While Bottle Caps stick out in my mind as a favorite candy, their taste evokes memories not just of the candy itself but also of adventure. According to biological anthropologist John S. Allen, the author of The Omnivorous Mind, food is a powerful trigger of memories. That explains why many of the collective memories of my immediate and extended family revolve around food. Our family travels on its stomach, with a standing joke that one uncle journeys from restaurant to restaurant on vacation.
Perhaps my Bottle Caps experience isn’t that unusual. It’s not the candy itself that provokes strong feelings of nostalgia, it’s the associated adventures it signifies.
Once in a while, my brother, sister and I were allowed to ride our bikes the six-tenths of a mile to that five and dime. (Some quick but unverifiable research shows it may have been Les and Don’s Market, near the corner of W. Leslie Drive and N. San Marino Ave., but I don’t recall it being a big store. Perhaps my focus on candy led to tunnel vision.)
This was a time without cell phones, when we’d carry a dime for a pay phone. Not that it was expected that we’d have to use it, and I don’t think we ever did.
It was the greatest experience—our first taste of freedom…with candy. Crossing each driveway, each cross street required a new level of responsibility and awareness. We were now accountable for our own safety. We left the familiarity of our neighborhood behind to more intimately explore bordering lands. In our minds, those six-tenths of a mile could have been one hundred miles.
However, Bottle Caps candy was redesigned in 2009. Each piece became smaller. The underside was flattened, diminishing its approximation of a real bottle cap. There’s a rumor that Bottle Caps stacked in paper tube packages are the original size and shape, but I have yet to confirm this.
I went on to have other adventures, but the emotions and wonderment originally associated with Bottle Caps also no longer exist in their original form.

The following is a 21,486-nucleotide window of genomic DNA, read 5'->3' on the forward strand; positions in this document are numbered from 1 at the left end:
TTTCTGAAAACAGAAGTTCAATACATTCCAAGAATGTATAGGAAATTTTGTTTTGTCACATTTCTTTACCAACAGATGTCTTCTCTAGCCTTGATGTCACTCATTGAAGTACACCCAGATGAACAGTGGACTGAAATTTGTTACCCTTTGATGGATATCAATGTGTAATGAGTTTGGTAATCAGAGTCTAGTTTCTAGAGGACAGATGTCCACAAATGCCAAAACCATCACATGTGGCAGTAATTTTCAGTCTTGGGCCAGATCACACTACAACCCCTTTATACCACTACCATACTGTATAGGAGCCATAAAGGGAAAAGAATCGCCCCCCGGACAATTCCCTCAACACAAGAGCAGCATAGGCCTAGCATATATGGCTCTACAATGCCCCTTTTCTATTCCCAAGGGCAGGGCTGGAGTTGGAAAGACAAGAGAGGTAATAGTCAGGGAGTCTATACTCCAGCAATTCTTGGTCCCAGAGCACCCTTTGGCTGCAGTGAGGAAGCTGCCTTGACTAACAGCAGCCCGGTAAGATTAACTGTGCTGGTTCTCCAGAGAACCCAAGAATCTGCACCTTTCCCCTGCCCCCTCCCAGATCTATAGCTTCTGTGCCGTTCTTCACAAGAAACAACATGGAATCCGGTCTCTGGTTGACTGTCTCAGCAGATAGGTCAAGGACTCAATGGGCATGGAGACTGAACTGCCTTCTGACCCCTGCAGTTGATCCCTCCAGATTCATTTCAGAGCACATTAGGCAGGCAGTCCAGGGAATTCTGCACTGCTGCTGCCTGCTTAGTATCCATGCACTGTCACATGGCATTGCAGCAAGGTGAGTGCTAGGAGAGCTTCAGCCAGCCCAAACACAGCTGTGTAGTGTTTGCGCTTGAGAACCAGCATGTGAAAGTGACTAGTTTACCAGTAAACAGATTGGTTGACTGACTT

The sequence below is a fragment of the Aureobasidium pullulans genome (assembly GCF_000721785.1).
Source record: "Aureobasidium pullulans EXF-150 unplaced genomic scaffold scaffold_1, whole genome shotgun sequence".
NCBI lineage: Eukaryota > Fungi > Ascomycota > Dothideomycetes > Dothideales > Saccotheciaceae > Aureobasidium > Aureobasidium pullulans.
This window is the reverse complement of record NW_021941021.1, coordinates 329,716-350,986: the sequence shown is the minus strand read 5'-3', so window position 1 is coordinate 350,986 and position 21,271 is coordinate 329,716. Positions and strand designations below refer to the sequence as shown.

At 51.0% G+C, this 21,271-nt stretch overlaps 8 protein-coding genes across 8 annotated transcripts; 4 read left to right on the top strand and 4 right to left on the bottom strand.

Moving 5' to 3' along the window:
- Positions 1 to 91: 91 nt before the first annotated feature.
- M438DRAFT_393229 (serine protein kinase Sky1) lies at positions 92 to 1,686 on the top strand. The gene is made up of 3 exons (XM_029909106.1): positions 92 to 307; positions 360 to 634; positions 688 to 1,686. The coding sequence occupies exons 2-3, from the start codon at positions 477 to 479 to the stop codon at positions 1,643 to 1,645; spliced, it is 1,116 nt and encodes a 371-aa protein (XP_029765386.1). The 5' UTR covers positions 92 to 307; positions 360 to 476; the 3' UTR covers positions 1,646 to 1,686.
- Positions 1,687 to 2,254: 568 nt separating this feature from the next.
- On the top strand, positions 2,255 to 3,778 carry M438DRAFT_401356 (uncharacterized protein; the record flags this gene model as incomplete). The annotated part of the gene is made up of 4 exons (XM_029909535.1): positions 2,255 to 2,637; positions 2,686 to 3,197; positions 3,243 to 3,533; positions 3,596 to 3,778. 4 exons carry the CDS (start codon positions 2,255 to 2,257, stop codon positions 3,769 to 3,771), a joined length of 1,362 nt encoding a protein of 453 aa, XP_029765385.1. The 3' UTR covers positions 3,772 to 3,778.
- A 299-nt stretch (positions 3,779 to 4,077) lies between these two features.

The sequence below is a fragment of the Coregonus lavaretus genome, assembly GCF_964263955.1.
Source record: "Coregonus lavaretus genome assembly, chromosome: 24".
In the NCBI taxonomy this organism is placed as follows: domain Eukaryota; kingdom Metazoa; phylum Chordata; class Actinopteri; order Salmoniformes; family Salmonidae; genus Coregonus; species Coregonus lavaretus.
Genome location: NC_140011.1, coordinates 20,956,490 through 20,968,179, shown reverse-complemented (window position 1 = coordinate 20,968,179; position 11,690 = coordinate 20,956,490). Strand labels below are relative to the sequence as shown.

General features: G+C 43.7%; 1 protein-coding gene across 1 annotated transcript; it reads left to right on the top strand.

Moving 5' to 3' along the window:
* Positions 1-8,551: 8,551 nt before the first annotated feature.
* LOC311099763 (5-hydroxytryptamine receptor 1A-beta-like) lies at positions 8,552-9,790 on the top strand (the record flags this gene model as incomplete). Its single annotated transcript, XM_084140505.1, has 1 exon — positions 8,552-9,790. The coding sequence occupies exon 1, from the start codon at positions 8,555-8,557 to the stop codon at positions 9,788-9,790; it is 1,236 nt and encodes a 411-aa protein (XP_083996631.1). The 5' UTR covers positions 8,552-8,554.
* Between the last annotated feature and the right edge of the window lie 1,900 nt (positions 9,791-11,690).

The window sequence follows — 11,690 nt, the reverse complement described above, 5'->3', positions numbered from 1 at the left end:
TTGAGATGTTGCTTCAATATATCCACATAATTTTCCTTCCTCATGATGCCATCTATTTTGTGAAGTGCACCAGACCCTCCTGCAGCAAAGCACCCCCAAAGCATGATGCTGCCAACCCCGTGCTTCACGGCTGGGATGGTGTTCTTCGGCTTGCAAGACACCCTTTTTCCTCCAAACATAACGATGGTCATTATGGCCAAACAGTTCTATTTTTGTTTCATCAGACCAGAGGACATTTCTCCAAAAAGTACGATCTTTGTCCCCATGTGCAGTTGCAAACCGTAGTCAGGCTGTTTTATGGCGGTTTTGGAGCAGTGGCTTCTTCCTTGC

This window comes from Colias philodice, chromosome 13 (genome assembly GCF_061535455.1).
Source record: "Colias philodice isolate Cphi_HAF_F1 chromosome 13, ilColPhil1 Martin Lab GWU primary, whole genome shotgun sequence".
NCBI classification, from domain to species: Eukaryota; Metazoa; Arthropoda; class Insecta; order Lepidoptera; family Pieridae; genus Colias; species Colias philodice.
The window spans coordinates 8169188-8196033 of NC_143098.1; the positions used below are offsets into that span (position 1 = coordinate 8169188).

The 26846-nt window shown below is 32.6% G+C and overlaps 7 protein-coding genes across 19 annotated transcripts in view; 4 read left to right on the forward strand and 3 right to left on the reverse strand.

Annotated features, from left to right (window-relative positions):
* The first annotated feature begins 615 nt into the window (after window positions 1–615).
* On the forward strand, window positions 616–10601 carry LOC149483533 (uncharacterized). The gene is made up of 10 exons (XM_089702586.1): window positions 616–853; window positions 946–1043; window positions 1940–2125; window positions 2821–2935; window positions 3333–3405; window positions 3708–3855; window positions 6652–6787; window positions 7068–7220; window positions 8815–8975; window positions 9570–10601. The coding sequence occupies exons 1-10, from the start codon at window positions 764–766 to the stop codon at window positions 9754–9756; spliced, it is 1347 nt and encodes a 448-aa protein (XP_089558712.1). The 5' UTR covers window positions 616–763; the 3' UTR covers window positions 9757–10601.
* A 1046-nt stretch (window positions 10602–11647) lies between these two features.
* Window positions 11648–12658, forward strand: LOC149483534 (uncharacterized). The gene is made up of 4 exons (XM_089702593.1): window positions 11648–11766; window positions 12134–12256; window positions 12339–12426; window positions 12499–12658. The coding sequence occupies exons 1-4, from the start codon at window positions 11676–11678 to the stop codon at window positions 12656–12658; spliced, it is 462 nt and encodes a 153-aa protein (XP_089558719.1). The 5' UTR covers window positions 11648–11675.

There are no instructions for life. It progresses into a series of memories. It’s those that you choose to carry and those you leave behind that form your expectations of adventures to come.
This isn’t a lamentation. Just ask my wife; a kid-like wonderment still exists within my soul. But those embers of wonder need to be stoked.
Our days were measured by trout caught, bears seen and miles hiked; nights by stars and the embers of a campfire. During those summers we’d rarely see a familiar face, but the place seemed unchanging. We grew a lot during those short visits, climbing granite domes, hiking trails commonly rising 1,000 feet in less than five miles, floating in a river that only a few miles earlier was born of snowmelt.
I was reminded that Tuolumne Meadows was our vacation “home” last week when I posted a photo of my brother and me with a trophy high-country trout, back when our fishing was more about self-sufficiency and every fish ended up in a pan surrounded by bacon. Mornings my brother, sister and I would hike to Soda Springs to capture the naturally carbonated water – and bits of minerals I’m sure – our mother would gently blend with pancake mix to make some of the puffiest pancakes in the world.